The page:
Bitcoin is a game of musical chairs – and the music is stopping – CityAM

This headline might be the single most bullish news story for Bitcoin this year:

“MicroStrategy® (Nasdaq: MSTR), the largest independent publicly-traded business intelligence company, announced that it has adopted Bitcoin as their Primary Reserve asset, purchasing 21,454 bitcoins for $250 million.”

What it means is that 0.1% of all seats in this game have just been occupied – that’s less for you, me, and the company you work for.

Let me explain.

Bitcoin has a game-theoretical angle: the value of Bitcoin, like any other asset, can be explained by Rene Girard’s concept of mimetic desire.

This means that people can desire anything, as long as other people seem to desire it, too.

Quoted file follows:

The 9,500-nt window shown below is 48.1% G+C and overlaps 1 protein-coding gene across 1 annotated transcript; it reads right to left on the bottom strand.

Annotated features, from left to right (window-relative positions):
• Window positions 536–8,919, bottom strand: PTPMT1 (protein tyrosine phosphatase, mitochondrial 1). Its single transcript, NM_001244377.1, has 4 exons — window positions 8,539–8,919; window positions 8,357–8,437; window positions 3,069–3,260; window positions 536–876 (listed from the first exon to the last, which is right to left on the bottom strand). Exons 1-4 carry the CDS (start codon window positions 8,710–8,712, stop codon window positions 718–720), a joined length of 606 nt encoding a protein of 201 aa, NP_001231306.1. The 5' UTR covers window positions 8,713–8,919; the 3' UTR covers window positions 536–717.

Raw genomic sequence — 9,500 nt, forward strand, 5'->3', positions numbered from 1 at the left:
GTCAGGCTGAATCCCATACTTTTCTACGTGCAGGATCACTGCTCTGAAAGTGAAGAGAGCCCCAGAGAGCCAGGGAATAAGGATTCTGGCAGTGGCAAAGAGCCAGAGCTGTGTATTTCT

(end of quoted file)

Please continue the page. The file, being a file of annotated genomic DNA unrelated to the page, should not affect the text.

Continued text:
Reflexivity (the self-reinforcing effect of market sentiment) explains why price increases trigger a desire for investors to purchase more Bitcoin.

This crowd behaviour combined with Bitcoin’s limited supply has started an inevitable game of musical chairs. And you are playing it, whether you want to or not.

According to game theory, the decision notto buy Bitcoin is just as powerful as the decision to buy Bitcoin: you are taking the view that there will be less demand for Bitcoin in the future, or that other players will also decide not to buy Bitcoin.

If this view is wrong, you will inevitably be worse off than your peers.

No one gets to sit on the sidelines.

Space race 2.0?

Who else are we racing with?

It’s a novelty that publicly-listed companies such as MicroStrategy are entering the pitch.